Isaac Julien, True North Series, 2004. Triptych of digital prints on Epson Premium Photo Glossy, 100 x 100 cm each. Courtesy of the artist.

The Strand previews the ROM’s upcoming exhibit

On Thursday, January 19th, the Royal Ontario Museum (ROM) hosted a media preview of Isaac Julien: Other Destinies. This exclusive viewing was presented to a select group of OCAD students, student journalists, and figures in creative industries. It was comprised of two film installations: WESTERN UNION: Small Boats (2007) and True North (2004).

Upon entering a secluded room on the fourth floor of the ROM, invitees were greeted by a long table with light refreshments and an array of pastries. At the head of the room, stood a podium and three rows of seats facing the stand for eager spectators and journalists.

Josh Basseches—New Director and CEO of the ROM—gave a brief introduction of Isaac Julien and his work, mentioning that Julien’s film installations were included in the ROM’s Contemporary Culture collection. Furthermore, Basseches stated that in the coming years, the ROM would be working towards introducing projects relevant to themes of migration and diaspora presented in Isaac Julien: Other Destinies.

Following Basseches’s introductory remarks, OCAD University President, Sara Diamond, also praised Isaac Julien and his artistic vision. She announced that Isaac Julien is the Artist-in-Residence at OCAD University and that a select group of students will soon have the opportunity to work closely with him.

Thereafter, Julien stood on the podium and explained the thematic significance of Isaac Julien: Other Destinies, and its two film installations. The theme of both installations, Julien began, is expeditions in time and the retracing of history; the forgotten history of individuals who were not given credit where credit was due. Julien went on to explain that this neglected interval in Western history is what True North (2004)  aims, in particular, to explore—retracing history, but also memorializing the achievement of a historical figure who was not acknowledged in the mainstream historical narrative. Julien concluded by thanking the audience for attending the media preview.

Guests were led out of the private room on the fourth floor and were directed to the third level, where the screenings were taking place. Near the Joey and Toby Tanenbaum Gallery of Byzantium, spectators were guided to a secluded area that divided into two separate screening rooms: one for WESTERN UNION: Small Boats (2007) and the other for True North (2004). Before entering either one of the screening rooms, spectators were greeted with a short yet detailed biographical description of the artist as well as an abstract account of Isaac Julien: Other Destinies.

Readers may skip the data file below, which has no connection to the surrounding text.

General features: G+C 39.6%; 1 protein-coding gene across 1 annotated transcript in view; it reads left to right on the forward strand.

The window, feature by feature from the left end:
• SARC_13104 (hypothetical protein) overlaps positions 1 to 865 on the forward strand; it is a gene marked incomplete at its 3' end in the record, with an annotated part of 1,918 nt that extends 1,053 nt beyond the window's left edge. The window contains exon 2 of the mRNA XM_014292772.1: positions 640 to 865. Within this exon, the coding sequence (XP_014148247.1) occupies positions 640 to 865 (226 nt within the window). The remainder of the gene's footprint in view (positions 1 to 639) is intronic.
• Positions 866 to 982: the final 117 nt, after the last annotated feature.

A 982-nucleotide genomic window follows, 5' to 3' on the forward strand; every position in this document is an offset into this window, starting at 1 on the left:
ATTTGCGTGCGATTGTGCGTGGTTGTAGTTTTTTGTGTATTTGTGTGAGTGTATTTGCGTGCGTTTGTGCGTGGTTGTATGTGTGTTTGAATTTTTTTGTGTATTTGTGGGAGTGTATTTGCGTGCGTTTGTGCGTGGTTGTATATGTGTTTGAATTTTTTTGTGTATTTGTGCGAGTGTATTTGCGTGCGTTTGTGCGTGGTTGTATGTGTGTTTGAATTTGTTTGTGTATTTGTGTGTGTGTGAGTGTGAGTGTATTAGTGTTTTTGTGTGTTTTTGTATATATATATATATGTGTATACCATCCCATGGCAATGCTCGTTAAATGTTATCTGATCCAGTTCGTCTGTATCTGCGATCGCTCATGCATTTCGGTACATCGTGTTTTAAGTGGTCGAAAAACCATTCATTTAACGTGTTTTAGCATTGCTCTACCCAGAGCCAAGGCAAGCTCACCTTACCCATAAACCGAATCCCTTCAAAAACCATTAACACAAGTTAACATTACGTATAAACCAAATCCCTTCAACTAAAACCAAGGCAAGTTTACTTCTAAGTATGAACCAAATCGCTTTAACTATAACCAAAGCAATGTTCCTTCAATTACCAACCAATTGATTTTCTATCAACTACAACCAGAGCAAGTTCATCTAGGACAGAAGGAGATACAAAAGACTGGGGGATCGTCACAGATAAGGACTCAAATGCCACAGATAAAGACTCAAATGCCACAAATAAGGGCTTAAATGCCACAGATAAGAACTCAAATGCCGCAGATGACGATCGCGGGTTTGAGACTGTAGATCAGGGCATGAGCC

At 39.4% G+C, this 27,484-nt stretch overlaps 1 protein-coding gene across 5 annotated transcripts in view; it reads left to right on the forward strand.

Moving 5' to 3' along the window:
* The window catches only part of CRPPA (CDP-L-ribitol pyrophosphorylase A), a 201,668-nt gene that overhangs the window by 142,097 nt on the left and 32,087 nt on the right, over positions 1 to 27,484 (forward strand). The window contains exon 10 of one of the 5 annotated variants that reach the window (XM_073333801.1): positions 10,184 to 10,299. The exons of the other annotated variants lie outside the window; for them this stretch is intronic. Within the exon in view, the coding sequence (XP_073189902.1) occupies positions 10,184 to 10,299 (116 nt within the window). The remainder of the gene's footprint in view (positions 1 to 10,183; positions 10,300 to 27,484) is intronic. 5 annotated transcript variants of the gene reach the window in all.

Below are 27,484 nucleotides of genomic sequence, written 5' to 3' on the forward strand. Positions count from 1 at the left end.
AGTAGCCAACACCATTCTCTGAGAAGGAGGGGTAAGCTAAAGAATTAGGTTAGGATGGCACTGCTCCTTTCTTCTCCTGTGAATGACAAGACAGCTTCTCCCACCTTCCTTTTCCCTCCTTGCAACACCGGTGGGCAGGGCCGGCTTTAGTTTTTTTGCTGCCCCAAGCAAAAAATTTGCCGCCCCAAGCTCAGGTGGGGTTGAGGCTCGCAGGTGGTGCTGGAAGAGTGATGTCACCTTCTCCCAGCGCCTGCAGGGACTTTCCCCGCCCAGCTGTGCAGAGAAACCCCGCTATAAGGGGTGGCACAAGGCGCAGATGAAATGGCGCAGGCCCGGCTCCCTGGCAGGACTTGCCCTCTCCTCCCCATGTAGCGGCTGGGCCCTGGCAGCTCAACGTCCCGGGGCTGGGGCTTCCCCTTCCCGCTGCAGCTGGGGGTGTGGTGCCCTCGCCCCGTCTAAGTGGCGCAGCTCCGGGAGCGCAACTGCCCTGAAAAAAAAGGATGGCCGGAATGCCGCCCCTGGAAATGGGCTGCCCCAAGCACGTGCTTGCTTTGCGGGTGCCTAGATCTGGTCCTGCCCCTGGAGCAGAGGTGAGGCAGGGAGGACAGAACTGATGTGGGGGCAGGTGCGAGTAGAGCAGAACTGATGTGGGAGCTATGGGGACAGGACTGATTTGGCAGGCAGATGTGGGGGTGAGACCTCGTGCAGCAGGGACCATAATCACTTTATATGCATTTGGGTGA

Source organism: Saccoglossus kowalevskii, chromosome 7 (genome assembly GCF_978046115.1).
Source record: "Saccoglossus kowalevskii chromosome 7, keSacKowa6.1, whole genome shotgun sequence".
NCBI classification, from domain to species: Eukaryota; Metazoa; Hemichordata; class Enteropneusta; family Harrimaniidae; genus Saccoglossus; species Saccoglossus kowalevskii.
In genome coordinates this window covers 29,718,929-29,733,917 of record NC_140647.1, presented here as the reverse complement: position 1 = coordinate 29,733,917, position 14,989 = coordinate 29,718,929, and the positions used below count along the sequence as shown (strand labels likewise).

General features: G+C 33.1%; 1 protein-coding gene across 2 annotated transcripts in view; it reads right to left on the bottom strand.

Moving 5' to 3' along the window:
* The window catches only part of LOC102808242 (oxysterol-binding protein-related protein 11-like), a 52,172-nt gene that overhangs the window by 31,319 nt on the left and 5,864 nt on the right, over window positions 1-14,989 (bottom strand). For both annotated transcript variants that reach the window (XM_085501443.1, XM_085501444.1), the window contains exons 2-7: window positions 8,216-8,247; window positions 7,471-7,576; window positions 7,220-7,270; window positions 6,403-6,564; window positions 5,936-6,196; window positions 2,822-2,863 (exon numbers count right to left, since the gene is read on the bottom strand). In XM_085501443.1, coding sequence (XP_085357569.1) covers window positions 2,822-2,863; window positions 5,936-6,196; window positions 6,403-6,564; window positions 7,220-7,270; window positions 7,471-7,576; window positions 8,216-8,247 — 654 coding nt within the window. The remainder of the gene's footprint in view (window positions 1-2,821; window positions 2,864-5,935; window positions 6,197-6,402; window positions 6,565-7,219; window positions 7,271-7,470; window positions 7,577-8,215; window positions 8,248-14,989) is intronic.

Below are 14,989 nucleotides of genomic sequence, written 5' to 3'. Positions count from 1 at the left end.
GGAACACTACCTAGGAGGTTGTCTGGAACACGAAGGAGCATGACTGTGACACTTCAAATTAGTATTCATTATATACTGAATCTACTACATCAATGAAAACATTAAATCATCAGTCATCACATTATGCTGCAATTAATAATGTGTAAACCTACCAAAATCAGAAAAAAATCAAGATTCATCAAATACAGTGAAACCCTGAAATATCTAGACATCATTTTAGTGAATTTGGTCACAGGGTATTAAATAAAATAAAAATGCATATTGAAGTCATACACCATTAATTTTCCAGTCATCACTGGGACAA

Both film installations were featured on three large flat screen TVs set up side by side, which offered a panoramic screening experience. WESTERN UNION: Small Boats (2007) was visually stimulating. It captivated the viewers with the sensuality of the waves caressing the boats and the vibrant colours of neglected pieces of clothing, floating in time with the gentle tides by the shoreline. The change in scenery from the lull of the open waters and sleeping men in small boats to a grand and extravagant palace with unrestrained movements of bodies expressing freedom, drew the audience’s attention towards the film’s aesthetic.

Similarly, True North (2004) was aesthetically pleasing. However, the main difference between WESTERN UNION: Small Boats (2007) and True North (2004) was in the auditory experience. The narrator’s voice in this film installation portrayed emotions of awe, fear, and sadness. While the aesthetics of the film were alluring, the narrator’s deliverance of the lines “to freeze as you walk or to drop in starvation” and “death can come in a hundred directions” truly entranced the audience, demanding them to feel the psychological distress and dejection of the figure in the film.

The screening of Isaac Julien: Other Destinies was remarkable and incredibly moving. Both installations captured the viewers’ attention, and demanded complete focus to the artistic techniques employed in each film. Overall, the preview was a sensual and an inspiring experience, leaving the audience wanting more.